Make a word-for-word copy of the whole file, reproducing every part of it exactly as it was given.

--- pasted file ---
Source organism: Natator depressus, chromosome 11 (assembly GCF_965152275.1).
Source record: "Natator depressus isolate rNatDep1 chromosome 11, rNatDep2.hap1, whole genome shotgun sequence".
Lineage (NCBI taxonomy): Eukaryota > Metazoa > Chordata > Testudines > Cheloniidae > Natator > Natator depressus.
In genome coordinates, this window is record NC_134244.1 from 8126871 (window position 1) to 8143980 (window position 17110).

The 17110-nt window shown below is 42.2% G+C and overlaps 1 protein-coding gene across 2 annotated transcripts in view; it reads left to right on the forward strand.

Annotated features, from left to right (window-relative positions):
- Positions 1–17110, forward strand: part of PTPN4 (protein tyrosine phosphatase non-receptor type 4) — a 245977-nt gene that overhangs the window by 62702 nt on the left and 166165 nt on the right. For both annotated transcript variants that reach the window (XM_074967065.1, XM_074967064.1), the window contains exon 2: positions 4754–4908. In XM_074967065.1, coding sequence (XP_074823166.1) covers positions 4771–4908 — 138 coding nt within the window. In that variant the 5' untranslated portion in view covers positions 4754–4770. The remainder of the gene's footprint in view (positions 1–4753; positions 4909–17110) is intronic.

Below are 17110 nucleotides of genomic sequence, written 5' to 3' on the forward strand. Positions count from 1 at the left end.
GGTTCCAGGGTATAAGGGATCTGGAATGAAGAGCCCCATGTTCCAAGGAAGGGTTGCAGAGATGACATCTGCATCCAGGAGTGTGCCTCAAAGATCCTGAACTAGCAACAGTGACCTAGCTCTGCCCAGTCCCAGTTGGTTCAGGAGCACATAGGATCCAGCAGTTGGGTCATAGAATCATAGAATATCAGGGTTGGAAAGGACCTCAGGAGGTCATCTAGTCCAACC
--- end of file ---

Source organism: Natator depressus, chromosome 11 (assembly GCF_965152275.1).
Source record: "Natator depressus isolate rNatDep1 chromosome 11, rNatDep2.hap1, whole genome shotgun sequence".
Lineage (NCBI taxonomy): Eukaryota > Metazoa > Chordata > Testudines > Cheloniidae > Natator > Natator depressus.
In genome coordinates, this window is record NC_134244.1 from 8126871 (window position 1) to 8143980 (window position 17110).

The 17110-nt window shown below is 42.2% G+C and overlaps 1 protein-coding gene across 2 annotated transcripts in view; it reads left to right on the forward strand.

Annotated features, from left to right (window-relative positions):
- Positions 1–17110, forward strand: part of PTPN4 (protein tyrosine phosphatase non-receptor type 4) — a 245977-nt gene that overhangs the window by 62702 nt on the left and 166165 nt on the right. For both annotated transcript variants that reach the window (XM_074967065.1, XM_074967064.1), the window contains exon 2: positions 4754–4908. In XM_074967065.1, coding sequence (XP_074823166.1) covers positions 4771–4908 — 138 coding nt within the window. In that variant the 5' untranslated portion in view covers positions 4754–4770. The remainder of the gene's footprint in view (positions 1–4753; positions 4909–17110) is intronic.

Below are 17110 nucleotides of genomic sequence, written 5' to 3' on the forward strand. Positions count from 1 at the left end.
GGTTCCAGGGTATAAGGGATCTGGAATGAAGAGCCCCATGTTCCAAGGAAGGGTTGCAGAGATGACATCTGCATCCAGGAGTGTGCCTCAAAGATCCTGAACTAGCAACAGTGACCTAGCTCTGCCCAGTCCCAGTTGGTTCAGGAGCACATAGGATCCAGCAGTTGGGTCATAGAATCATAGAATATCAGGGTTGGAAAGGACCTCAGGAGGTCATCTAGTCCAACC